User: Password:
|
|
Subscribe / Log in / New account

Ogg and the multimedia container format struggle

Ogg and the multimedia container format struggle

Posted Apr 9, 2010 19:25 UTC (Fri) by gmaxwell (guest, #30048)
In reply to: Ogg and the multimedia container format struggle by Daiz
Parent article: Ogg and the multimedia container format struggle

"They might want an index (because of faster seeking), but do not require it. For example, playing an index-less MKV in MPC-HC will result in no index being created until you seek." I don't know about MPC-HC, but in mplayer for example— it's unable to seek without scanning the whole file to build an index. Even deferring this, scanning the entire file to build an index when the user seeks is the kind of unacceptable half-solution that was trying to be avoided. I'm not saying that MKV is doing anything wrong, — it is what it is and the tools could be better.

The most frequent argument I hear regarding Ogg not having an index is that the lack of one makes seeking more complicated. But as you said, " if you want to support Matroska you need to support index-less Matroska files too". In any case, looks like it's going to be the same story for Ogg nowish.

As far as live streams go— I have no idea, and can't find any information on how you'd build a scalable MKV streaming infrastructure to support a couple of thousand users, or even a hundred or so. This might just be a documentation issue. For Ogg you simply use icecast and can scale to any number of users by adding servers and an interior relay layer (and you can purchase icecast distribution services commercially). The same (icecast based) services that work for Vorbis also work for Theora.

There are some live Ogg/Theora / Vorbis streams in the icecast directory, but a lot of usage is private. Other recent examples include the students for free culture conference or the lessig wireside chat.

(FWIW, I've never been able to get VLC to produce an HTTP stream with MKV/Vorbis+Theora— it just throws "invalid chain" and "no suitable sout mux module for `http/mkv". The same configuration, switching MKV with Ogg works fine. Though if you say it works I don't doubt that my configuration is wrong)

I would propose that 99% of the group X is using MKV is related to codec support and not especially related to the container. There are no useful and mature tools for things like H264+AAC in Ogg. There certainly could be— but why bother?

I'd offer that adding more encumbered formats is utterly poisonous to everything that made the web so successful.... But in any case— thats really a separate argument from the containers issue. But if you really think that H.264/AAC is a reason to pick a container than MP4 is the absolutely unambiguous choice there simply due to device compatibility.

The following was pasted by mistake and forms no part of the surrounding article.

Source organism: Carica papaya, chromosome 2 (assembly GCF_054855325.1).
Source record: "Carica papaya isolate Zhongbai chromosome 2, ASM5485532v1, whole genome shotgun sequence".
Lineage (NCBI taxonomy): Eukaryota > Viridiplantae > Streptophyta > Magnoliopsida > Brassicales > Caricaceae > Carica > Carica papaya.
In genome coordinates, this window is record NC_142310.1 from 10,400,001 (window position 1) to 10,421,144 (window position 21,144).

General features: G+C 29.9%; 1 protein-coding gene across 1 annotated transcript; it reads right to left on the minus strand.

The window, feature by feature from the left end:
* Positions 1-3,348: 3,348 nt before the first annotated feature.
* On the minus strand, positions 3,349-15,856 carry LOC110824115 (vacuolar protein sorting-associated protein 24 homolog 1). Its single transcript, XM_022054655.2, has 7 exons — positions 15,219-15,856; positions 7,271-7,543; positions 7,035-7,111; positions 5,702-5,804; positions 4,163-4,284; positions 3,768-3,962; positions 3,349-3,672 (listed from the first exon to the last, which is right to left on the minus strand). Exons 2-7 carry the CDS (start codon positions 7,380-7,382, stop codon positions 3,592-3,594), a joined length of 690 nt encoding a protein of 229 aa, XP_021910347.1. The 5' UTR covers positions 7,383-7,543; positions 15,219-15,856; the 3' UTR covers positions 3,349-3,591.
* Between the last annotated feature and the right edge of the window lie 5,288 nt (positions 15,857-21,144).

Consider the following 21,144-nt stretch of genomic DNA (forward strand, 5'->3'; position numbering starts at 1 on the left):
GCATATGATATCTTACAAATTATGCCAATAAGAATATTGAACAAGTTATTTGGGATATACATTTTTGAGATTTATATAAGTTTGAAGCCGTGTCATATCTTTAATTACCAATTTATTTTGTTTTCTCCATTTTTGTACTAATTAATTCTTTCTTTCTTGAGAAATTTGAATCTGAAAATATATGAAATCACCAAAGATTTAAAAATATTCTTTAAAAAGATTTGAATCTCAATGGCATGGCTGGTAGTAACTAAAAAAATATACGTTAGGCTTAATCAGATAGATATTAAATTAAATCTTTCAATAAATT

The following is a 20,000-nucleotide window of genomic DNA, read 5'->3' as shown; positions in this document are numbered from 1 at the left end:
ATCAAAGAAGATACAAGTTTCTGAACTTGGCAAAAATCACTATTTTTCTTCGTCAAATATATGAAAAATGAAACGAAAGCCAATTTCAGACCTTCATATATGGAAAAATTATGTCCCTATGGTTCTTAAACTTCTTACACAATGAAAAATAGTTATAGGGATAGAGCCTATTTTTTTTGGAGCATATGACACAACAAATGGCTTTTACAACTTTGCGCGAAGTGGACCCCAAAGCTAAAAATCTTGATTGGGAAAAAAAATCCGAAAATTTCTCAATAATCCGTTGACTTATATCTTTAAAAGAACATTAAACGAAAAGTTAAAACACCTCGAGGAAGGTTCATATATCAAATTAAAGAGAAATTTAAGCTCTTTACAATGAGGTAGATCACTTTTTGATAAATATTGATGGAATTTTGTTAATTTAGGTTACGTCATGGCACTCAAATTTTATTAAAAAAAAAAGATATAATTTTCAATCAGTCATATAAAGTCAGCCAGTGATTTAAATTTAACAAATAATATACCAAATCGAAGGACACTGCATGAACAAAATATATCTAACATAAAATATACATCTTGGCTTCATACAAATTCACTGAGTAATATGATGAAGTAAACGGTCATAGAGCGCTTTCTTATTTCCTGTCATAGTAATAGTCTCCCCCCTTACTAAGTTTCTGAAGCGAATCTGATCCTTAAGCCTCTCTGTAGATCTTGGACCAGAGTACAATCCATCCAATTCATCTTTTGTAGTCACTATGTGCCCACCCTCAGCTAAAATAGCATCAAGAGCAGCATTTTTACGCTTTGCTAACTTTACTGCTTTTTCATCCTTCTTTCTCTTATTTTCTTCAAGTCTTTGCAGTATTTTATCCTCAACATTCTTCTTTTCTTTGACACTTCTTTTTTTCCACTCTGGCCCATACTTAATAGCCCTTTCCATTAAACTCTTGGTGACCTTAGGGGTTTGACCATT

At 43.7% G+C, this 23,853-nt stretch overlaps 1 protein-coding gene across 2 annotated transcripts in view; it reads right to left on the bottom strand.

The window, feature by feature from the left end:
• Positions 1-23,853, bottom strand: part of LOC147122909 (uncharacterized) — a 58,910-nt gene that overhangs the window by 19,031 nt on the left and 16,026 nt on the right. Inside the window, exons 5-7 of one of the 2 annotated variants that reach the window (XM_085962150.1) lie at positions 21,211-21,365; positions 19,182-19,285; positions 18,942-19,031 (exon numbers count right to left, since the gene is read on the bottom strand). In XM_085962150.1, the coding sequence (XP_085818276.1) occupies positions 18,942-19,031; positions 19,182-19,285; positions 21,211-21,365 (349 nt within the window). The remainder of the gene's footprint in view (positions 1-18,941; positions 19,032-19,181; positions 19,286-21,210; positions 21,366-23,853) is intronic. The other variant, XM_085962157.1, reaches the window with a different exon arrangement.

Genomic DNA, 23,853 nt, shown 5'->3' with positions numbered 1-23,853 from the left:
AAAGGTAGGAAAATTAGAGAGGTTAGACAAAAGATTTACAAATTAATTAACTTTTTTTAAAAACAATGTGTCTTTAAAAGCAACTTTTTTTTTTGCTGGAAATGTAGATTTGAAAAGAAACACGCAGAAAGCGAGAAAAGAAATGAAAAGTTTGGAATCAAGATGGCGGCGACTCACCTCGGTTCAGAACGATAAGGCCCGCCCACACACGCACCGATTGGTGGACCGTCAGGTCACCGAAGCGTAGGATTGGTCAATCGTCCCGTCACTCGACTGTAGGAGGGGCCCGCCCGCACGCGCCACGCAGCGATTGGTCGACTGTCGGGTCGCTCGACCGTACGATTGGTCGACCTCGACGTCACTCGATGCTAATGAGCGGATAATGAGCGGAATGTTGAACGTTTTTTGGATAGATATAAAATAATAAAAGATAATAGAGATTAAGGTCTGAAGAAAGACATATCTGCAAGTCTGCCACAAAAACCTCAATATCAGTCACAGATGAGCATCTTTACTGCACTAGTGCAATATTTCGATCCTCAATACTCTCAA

My own view, and it's one that Monty has disagreed with in the past, is that that the lack of tools for putting encumbered codecs in Ogg is an _advantage_. It's an advantage because avoiding licensed formats is important to you, you don't have to be a media rocket scientist to figure out if your files are 'pure' or not. Simply check the extension: If it says "Ogg" (or Oga, Ogv) you're likely good to go.

Containers really don't contribute much to anything most users ultimately cares about. Of course, tool support for Ogg with this formats could be written but there are two acceptable formats for the AAC+H264 mix, arguably thats already one too many.

... and "mature support for encumbered codecs" is most of your feature list.

Considering the rest— we do have subtitle support in the Ogg toolset (In the form of the Kate codec, which supersets SRT as far as I know...), but it's not part of Ogg itself.

Ogg does miss out on the chapter support. You can use chaining as chapters, of course. But there really isn't application support for this, so it's a largely theoretical use case. I've never seen an MKV file using chapters myself, but I don't doubt that it's an important feature in the movie "backup" market.

Whatwg has been really conservative about adding features to video the API. It's far from exposing all the things it could expose already, I honestly don't think it's likely that it ever would expose chapters even if implementers were shipping MKV support today. I think this is unfortunate, but it is what it is— that community would rather you implement fancy features using HTML+CSS+JS rather than putting it into the video files themselves.